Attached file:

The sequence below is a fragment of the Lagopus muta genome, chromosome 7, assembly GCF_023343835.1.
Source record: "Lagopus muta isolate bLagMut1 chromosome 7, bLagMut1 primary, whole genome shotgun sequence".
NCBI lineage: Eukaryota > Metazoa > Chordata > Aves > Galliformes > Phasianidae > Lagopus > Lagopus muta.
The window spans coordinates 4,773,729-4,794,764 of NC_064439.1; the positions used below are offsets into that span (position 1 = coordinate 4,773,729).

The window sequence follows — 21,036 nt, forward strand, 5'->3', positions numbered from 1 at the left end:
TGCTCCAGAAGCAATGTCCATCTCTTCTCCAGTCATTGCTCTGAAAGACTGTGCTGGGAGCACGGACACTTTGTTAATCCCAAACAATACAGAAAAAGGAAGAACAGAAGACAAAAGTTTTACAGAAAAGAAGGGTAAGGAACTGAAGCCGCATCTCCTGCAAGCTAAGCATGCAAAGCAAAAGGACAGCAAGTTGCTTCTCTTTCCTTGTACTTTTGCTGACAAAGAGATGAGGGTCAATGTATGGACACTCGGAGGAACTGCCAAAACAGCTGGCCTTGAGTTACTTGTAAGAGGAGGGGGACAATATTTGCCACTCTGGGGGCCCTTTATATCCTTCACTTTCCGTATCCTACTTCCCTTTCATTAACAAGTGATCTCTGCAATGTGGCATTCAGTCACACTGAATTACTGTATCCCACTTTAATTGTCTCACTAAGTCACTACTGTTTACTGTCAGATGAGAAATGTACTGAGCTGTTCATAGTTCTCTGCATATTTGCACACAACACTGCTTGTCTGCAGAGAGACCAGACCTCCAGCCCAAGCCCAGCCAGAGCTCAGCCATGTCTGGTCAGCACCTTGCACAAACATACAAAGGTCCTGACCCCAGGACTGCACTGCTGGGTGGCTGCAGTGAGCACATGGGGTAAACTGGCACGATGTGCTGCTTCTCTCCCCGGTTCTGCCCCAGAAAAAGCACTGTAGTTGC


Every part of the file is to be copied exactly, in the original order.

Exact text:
The sequence below is a fragment of the Lagopus muta genome, chromosome 7, assembly GCF_023343835.1.
Source record: "Lagopus muta isolate bLagMut1 chromosome 7, bLagMut1 primary, whole genome shotgun sequence".
NCBI lineage: Eukaryota > Metazoa > Chordata > Aves > Galliformes > Phasianidae > Lagopus > Lagopus muta.
The window spans coordinates 4,773,729-4,794,764 of NC_064439.1; the positions used below are offsets into that span (position 1 = coordinate 4,773,729).

The window sequence follows — 21,036 nt, forward strand, 5'->3', positions numbered from 1 at the left end:
TGCTCCAGAAGCAATGTCCATCTCTTCTCCAGTCATTGCTCTGAAAGACTGTGCTGGGAGCACGGACACTTTGTTAATCCCAAACAATACAGAAAAAGGAAGAACAGAAGACAAAAGTTTTACAGAAAAGAAGGGTAAGGAACTGAAGCCGCATCTCCTGCAAGCTAAGCATGCAAAGCAAAAGGACAGCAAGTTGCTTCTCTTTCCTTGTACTTTTGCTGACAAAGAGATGAGGGTCAATGTATGGACACTCGGAGGAACTGCCAAAACAGCTGGCCTTGAGTTACTTGTAAGAGGAGGGGGACAATATTTGCCACTCTGGGGGCCCTTTATATCCTTCACTTTCCGTATCCTACTTCCCTTTCATTAACAAGTGATCTCTGCAATGTGGCATTCAGTCACACTGAATTACTGTATCCCACTTTAATTGTCTCACTAAGTCACTACTGTTTACTGTCAGATGAGAAATGTACTGAGCTGTTCATAGTTCTCTGCATATTTGCACACAACACTGCTTGTCTGCAGAGAGACCAGACCTCCAGCCCAAGCCCAGCCAGAGCTCAGCCATGTCTGGTCAGCACCTTGCACAAACATACAAAGGTCCTGACCCCAGGACTGCACTGCTGGGTGGCTGCAGTGAGCACATGGGGTAAACTGGCACGATGTGCTGCTTCTCTCCCCGGTTCTGCCCCAGAAAAAGCACTGTAGTTGC